For all of our cat lovers… your day has arrived. August 8th is International Cat Day and we get to brag a little and enjoy some cat facts.
This commemorative day was created in 2002 by the International Fund for Animal Welfare. This quote is from them: “International Cat Day takes place on 8 August every year. As custodians of this important day, we’re encouraging cat owners to take five minutes a day to play with their cats to improve their physical health and mental wellbeing. Just like dogs need walking every day, cats need daily play to keep them active and happy.”
No worries – we’ll play with our cats. And we’ll be happy to celebrate a Cat Day, dedicated to learning about these wonderful animals and finding new ways to help, protect and enjoy them. Cats are really spectacular animals, each one with a personality and attitude. They’re inquisitive, independent, adventurous and communicative. Let’s get a glimpse of cat history and then some pointers on how to help stray or feral cats, and finally, an excellent NOVA video about cats.
What is their history?
Most of us know that the historical record of domesticated house cats goes back to Egypt. They are descended from the wildcat, brought indoors (or they invited themselves indoors) at some point. The following is from the National Today website:
“The first historical human record about cats could be found in Ancient Egyptian Civilization’s culture. We all seem to relate cats with Egyptians, because of their adoration and consideration of cats as gods. Mafdet was the first known cat deity and was regarded as the protector against snakes, scorpions, and evil during the First Dynasty, so for them, cats were not just deities, but also protectors.”
After the Egyptian Dynasty, cats increased in popularity. The Greeks and Romans used them as pest control, and in the East it was wealthy people who owned cats. But cats were in for a downfall in the Middle Ages where they were associated with superstition and were accused of carrying disease during the Black Death. Many cats were killed. It took around 300 years before their reputation improved.
How did they get here to the US? During colonization in the Americas cats were kept on the ships to kill the vermin. When the ship was in port, the cats would leave the ship, go ashore, find what they wanted and flourish.
Why Dogs and Cats?
This interesting explanation of why dogs and why cats is from the Smithsonian: “When humans were predominantly hunters, dogs were of great use, and thus were domesticated long before cats. Cats, on the other hand, only became useful to people when we began to settle down, till the earth and—crucially—store surplus crops. With grain stores came mice, and when the first wild cats wandered into town, the stage was set for what the Science study authors call ‘one of the more successful biological experiments ever undertaken.’ The cats were delighted by the abundance of prey in the storehouses; people were delighted by the pest control.”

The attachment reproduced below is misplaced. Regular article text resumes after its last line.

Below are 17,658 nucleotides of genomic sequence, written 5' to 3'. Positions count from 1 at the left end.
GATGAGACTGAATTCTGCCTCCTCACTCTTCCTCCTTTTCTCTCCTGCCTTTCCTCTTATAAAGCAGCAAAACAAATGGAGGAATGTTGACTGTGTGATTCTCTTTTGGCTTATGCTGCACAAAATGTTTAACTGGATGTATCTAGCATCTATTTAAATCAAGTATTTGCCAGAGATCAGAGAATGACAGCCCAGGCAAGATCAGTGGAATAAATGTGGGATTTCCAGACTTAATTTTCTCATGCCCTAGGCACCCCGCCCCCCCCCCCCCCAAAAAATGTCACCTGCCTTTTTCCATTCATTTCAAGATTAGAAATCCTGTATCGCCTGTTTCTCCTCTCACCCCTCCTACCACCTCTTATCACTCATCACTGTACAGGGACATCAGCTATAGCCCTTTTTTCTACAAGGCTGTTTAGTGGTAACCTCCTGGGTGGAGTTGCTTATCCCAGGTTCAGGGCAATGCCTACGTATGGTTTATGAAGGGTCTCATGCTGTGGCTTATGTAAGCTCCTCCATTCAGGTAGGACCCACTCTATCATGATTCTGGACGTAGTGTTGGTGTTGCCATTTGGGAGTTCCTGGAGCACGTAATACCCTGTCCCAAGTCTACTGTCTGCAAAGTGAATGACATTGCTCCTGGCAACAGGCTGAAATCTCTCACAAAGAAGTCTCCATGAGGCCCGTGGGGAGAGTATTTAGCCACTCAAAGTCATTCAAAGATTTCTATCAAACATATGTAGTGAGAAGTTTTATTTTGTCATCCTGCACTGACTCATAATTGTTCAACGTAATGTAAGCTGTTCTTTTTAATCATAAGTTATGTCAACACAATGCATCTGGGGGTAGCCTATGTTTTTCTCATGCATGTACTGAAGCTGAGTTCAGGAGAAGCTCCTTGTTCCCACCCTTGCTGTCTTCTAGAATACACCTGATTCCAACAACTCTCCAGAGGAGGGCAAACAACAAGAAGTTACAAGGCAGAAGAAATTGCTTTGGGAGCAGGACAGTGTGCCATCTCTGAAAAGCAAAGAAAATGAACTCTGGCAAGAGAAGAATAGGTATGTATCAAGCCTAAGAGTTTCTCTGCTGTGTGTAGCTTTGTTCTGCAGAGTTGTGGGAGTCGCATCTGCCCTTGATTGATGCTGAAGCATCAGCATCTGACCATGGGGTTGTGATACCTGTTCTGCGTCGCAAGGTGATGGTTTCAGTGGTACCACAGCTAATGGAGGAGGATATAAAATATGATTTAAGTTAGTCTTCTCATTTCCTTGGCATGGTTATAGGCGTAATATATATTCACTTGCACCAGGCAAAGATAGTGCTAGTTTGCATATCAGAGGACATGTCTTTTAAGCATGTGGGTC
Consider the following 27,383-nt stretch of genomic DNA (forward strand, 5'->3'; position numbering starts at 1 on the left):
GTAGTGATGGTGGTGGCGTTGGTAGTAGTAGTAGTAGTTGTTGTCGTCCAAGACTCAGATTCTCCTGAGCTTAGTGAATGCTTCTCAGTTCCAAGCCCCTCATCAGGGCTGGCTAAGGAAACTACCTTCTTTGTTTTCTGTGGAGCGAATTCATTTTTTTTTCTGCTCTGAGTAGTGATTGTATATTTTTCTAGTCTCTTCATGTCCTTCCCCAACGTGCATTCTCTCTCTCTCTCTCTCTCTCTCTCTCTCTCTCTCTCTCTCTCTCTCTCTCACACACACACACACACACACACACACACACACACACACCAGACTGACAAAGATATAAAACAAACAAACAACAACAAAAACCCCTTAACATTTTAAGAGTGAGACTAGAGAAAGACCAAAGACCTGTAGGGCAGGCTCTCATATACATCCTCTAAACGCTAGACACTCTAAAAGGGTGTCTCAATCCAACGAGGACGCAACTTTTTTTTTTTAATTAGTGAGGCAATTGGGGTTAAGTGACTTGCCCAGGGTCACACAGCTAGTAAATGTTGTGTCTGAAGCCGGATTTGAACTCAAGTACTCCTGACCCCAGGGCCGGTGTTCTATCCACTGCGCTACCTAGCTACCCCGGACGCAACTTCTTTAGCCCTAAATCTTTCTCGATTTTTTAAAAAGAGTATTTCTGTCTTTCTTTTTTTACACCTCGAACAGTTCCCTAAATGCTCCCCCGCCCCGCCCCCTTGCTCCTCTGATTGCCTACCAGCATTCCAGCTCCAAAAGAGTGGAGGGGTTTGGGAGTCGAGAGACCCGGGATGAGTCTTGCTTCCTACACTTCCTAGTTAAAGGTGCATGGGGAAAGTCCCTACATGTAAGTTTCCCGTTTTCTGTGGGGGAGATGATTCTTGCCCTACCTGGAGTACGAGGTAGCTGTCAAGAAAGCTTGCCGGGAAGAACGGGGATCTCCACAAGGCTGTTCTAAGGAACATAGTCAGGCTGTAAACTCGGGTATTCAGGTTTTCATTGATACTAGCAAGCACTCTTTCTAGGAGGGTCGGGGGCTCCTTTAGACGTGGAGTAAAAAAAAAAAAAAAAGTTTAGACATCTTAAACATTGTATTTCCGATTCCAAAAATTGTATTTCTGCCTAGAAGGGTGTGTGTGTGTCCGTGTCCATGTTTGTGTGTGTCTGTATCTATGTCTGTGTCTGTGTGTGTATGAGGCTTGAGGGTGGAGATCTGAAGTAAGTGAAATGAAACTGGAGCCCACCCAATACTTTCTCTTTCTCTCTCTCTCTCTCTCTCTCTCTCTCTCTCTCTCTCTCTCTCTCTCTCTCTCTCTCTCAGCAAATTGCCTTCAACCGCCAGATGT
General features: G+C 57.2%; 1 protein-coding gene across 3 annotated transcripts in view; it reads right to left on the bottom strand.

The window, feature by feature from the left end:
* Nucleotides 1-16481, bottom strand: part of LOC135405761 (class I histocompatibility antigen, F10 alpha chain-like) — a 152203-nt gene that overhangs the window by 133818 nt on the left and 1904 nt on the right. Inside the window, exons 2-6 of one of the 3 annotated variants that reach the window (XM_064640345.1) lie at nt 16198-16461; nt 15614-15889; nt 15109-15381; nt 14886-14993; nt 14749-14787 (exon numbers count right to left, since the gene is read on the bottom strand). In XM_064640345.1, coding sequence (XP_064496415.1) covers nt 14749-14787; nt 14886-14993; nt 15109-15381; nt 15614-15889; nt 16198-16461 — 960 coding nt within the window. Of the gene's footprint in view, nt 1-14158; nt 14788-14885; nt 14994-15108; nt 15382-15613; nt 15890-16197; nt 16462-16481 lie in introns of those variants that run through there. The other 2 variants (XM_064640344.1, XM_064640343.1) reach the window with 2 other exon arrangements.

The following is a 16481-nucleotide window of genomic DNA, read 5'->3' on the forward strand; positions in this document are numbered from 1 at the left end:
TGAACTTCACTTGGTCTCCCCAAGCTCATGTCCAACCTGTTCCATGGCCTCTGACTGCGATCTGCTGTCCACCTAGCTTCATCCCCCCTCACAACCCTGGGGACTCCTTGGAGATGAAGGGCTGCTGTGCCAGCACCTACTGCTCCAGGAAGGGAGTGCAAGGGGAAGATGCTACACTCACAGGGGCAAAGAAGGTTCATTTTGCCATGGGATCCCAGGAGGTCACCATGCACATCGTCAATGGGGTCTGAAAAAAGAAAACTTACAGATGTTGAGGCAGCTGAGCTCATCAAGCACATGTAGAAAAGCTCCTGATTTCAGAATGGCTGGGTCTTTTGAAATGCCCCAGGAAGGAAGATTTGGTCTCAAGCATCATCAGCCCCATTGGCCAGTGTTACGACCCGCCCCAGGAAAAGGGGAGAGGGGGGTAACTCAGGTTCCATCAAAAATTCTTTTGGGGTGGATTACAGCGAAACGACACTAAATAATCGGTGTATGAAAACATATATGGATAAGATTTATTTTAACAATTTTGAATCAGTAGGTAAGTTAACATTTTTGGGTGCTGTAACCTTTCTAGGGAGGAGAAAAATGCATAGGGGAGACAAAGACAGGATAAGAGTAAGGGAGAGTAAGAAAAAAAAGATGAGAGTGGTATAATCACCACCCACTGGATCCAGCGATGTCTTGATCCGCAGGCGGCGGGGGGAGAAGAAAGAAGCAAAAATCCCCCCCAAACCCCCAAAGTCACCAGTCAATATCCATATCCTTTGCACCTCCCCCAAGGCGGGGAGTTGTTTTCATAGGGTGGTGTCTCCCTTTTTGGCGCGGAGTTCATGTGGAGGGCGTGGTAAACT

Nowadays, a cool looking, fun-behaving cat is something of an Internet treasure – and we have about half of a billion among us. Thanks to the International Fund for Animal Welfare cats have this August 8th holiday! With an estimated global population of 600 million cats, half of which are thought to be unowned, we do need to talk about feral cats.
How to help Feral Cats
- Should you give them shelter? Absolutely yes. If you live in an area with cold climates, create a space where they can escape the temperatures of winter, and the heat of summer.
- Should you feed them? Yes, put out some water and food too if you think they’re in need.
- There may be a rescue group in your area that practices Trap-Neuter-Return. If you find one, that is a very kind thing to do as a female cat can get pregnant up to five times a year.
- Make sure the cat is actually homeless. Some who do have a home may wander the neighborhood.
- If there is a cat that shows an interest in being ‘adopted’, and you can find a home, please do.
And now as a gift to all readers, here is an excellent NOVA documentary on cats. Click HERE.